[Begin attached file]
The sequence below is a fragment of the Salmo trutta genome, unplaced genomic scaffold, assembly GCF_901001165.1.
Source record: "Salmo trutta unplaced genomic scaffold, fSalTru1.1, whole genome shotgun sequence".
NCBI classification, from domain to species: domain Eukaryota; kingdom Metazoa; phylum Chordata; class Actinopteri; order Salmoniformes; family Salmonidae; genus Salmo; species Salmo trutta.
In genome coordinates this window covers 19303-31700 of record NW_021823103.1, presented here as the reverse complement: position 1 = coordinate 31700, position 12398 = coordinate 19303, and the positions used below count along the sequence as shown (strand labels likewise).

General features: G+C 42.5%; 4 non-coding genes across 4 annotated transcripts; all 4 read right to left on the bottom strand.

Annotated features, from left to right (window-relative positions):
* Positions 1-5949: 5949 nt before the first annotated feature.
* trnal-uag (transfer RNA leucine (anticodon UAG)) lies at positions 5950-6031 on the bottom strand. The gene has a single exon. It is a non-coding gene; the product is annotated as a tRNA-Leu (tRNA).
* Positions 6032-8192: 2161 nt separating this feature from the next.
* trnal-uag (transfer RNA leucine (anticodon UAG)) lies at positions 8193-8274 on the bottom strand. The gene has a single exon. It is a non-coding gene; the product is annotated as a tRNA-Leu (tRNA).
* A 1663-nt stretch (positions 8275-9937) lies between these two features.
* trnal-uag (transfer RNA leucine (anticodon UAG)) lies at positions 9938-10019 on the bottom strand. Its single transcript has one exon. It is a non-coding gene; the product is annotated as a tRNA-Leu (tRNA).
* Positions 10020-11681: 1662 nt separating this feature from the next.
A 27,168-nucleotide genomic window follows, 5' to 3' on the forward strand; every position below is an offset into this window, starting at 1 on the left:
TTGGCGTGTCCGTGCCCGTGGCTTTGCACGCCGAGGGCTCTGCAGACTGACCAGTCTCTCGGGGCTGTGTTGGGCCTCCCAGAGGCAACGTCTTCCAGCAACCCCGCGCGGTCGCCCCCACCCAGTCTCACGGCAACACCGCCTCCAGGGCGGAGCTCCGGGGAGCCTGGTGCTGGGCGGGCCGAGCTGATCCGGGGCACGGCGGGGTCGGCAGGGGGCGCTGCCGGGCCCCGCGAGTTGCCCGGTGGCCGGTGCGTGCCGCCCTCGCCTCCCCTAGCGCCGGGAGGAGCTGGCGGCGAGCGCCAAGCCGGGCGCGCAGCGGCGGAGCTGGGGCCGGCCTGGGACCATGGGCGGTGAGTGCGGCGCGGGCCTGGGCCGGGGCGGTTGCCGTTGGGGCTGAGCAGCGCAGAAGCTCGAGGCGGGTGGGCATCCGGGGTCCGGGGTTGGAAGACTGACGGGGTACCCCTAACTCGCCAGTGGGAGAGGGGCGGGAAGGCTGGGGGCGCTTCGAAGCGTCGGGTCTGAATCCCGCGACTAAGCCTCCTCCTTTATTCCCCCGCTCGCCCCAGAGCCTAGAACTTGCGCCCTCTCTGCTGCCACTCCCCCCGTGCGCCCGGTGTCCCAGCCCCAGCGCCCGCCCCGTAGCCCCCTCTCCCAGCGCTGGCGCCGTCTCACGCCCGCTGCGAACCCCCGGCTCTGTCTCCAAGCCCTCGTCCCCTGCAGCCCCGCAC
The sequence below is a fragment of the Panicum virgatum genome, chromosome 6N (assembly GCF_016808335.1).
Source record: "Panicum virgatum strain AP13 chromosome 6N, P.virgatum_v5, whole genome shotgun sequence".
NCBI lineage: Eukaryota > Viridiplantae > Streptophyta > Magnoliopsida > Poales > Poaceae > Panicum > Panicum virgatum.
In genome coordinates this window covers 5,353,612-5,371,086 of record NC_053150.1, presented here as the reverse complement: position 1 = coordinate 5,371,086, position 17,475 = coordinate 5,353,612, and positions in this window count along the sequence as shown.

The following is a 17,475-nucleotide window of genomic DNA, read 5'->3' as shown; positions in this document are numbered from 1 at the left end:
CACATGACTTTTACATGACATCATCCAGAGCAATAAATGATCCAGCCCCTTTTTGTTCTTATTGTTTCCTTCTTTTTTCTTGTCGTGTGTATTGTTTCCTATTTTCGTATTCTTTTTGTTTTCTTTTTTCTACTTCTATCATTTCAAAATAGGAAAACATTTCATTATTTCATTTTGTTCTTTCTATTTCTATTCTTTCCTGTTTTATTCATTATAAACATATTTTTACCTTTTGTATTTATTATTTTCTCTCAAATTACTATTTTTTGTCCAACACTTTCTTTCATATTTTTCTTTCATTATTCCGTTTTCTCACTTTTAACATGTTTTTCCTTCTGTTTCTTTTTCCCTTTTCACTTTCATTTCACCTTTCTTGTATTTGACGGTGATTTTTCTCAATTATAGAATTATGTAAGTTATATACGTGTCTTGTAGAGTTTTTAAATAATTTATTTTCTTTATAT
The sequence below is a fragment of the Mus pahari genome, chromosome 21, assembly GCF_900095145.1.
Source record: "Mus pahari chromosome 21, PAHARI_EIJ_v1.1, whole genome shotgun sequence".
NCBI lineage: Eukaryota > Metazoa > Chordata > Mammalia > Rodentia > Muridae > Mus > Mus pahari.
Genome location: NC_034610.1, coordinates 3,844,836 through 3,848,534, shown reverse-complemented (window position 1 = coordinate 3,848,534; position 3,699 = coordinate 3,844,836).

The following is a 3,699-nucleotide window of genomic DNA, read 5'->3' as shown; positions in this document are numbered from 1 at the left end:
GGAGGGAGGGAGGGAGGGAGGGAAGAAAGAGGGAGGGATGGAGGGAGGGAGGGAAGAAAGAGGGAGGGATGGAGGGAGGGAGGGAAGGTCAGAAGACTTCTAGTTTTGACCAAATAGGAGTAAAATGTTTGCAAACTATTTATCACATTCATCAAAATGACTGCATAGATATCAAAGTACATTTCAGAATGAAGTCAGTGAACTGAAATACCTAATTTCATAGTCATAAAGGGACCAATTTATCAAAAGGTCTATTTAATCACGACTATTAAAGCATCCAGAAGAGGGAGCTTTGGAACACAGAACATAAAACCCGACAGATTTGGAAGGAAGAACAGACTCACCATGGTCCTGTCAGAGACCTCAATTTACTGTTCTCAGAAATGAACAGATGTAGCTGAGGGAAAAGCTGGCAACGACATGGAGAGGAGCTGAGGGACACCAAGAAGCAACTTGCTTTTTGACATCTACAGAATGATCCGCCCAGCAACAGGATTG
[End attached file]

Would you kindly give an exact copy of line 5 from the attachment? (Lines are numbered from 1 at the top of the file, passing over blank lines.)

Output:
General features: G+C 42.5%; 4 non-coding genes across 4 annotated transcripts; all 4 read right to left on the bottom strand.